Modern life can be hectic, and many people find it difficult to squeeze in enough exercise all the time. If you find yourself too busy to work out often, or if fitness just isn't really your bag, you may be curious about the least you can do while still maintaining good health. The answer to that question can vary depending on many factors, but there are some general guidelines.
There are two main types of exercise. Aerobic exercise, sometimes referred to as cardio, is any exercise that gets your heart rate elevated above a certain point. Common types include brisk walking, running, or bicycling.
The other type is resistance or strength training. This can include weight lifting, but it also includes using resistance tools like bands, or even just bodyweight, to increase your strength. Some yoga is strength training, for example, since you must hold up and manipulate your body. Pushups and pullups are other examples.
Most health organizations recommend that you do at least 150 minutes total of moderate aerobic exercise each week. If you do more intense exercise, such as running rather than walking, you can reduce that to 75 minutes a week. In addition, you should do at least two sessions of strength training each week, making sure to work the whole body.
150 minutes may seem daunting, but there is no specific frequency recommended. You can break up your aerobic workouts into shorter sessions, such as a half-hour walk each day or short but high-intensity interval workouts. You can also break up your weight training sessions into multiple smaller sessions, such as spending one day focusing on your lower and one day on your upper body.
When you're planning your exercise routine, it's important to think about the duration. For the best health benefits, your cardio sessions should last for at least 10 minutes at a time, plus a warm-up and cool down. Upping it to 30 minutes at a time is even better. Remember, this doesn't mean you have to do a 30-minute run. A brisk walk is aerobic.
You don't necessarily need to exercise every day, although most experts agree it's better to squeeze in a short session each day. Even if it means just walking laps around your office during breaks, a little exercise every day is best. This example also benefits you by reducing the amount of time you spend sitting.
The recommendations above will maintain health and fitness for the average person, though if this is a significant increase from the work you were doing before, you will notice improvements for a while.
If, however, you want to advance your fitness level, you'll need to do more than the basics. Whether you want to lose weight or build muscle, daily exercise or more significant sessions are probably necessary. The good news: they come with additional health benefits. Many people achieve the best results when they work out for between 45 to 90 minutes a day, three to four days a week, using a personalized fitness plan.
While exercise is key to a healthy lifestyle, it isn't the only element. It's important to make sure you're eating right, too. Incorporating more vegetables and other healthy foods into your diet can help you look and feel better, especially if you're doing as little exercise as possible. It can also help your exercise be more beneficial, not to mention fuel you for the effort.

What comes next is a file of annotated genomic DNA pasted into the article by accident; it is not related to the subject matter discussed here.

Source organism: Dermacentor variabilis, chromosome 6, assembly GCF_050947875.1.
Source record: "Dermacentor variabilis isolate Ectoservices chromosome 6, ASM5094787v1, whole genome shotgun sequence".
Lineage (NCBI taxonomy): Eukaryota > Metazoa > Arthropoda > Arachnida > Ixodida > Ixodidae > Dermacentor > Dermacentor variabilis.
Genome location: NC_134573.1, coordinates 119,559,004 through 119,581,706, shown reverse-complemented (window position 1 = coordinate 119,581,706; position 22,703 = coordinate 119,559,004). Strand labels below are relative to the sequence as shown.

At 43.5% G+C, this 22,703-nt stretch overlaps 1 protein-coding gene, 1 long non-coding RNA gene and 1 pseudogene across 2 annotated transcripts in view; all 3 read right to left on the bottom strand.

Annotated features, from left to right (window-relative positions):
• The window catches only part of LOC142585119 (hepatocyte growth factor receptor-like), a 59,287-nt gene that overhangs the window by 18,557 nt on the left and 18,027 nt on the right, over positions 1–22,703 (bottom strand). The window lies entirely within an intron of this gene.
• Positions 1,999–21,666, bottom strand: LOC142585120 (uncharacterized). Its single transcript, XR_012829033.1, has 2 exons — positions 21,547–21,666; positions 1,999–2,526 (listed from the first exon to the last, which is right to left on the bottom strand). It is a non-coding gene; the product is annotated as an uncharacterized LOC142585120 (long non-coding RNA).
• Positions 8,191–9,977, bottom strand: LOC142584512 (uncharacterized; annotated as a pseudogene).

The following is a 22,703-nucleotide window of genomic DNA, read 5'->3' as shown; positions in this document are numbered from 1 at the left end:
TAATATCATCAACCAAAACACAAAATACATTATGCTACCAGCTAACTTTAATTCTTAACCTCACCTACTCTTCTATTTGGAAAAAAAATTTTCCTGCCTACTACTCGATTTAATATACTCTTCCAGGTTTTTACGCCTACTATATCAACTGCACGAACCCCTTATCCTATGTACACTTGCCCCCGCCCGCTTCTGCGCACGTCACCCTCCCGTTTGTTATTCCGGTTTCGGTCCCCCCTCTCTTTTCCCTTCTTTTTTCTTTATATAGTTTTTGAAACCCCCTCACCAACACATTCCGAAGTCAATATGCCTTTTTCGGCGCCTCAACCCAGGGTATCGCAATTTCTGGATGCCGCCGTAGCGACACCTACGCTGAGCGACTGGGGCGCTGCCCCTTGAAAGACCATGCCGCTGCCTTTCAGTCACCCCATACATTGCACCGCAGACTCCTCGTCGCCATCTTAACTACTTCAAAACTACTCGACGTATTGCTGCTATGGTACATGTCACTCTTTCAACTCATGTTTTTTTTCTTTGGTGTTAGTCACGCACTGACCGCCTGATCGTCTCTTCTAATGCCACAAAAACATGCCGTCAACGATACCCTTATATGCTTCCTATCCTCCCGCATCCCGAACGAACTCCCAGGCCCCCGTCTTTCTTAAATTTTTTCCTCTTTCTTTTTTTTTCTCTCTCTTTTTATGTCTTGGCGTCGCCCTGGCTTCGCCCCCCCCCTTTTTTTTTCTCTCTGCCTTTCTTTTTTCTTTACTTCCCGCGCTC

Drinking enough fluids also helps you stay healthy and maximizes the perks of fitness. One thing to watch out for, however, is the risk of drinking empty calories. While sugary drinks might hydrate, they can also make it easy to put on weight or develop other health problems. Sugar is also a simple carbohydrate that might give you a little energy spike but will quickly leave you to crash.
It can be easy to lose your motivation to exercise. Skipping one day because you're particularly busy can spiral out into giving up on your exercise routine altogether. That's why most experts recommend trying to find something you genuinely enjoy. Whether that's walking while listening to an audiobook, running on a treadmill while watching television, or cycling along a beautiful nature trail, having fun while you work out means you'll be more likely to stick with it.
Another thing to consider is that physical health isn't the only meter of wellness. Your mental and emotional health are also critical. Exercise should make you feel good, so if trying to squeeze that jog or pilates class into your day is doing nothing but causing you more stress, you might need to drop one or two sessions a week — and possibly re-evaluate your schedule in the long run.
Remember that a little exercise is better than none, and taking a break doesn't ruin or take away from all the achievements you've made so far. Some people also find that combining social events with fitness help keep them happy and healthy. Consider joining a hiking or running group.
This site offers information designed for educational purposes only. You should not rely on any information on this site as a substitute for professional medical advice, diagnosis, treatment, or as a substitute for, professional counseling care, advice, diagnosis, or treatment. If you have any concerns or questions about your health, you should always consult with a physician or other healthcare professional.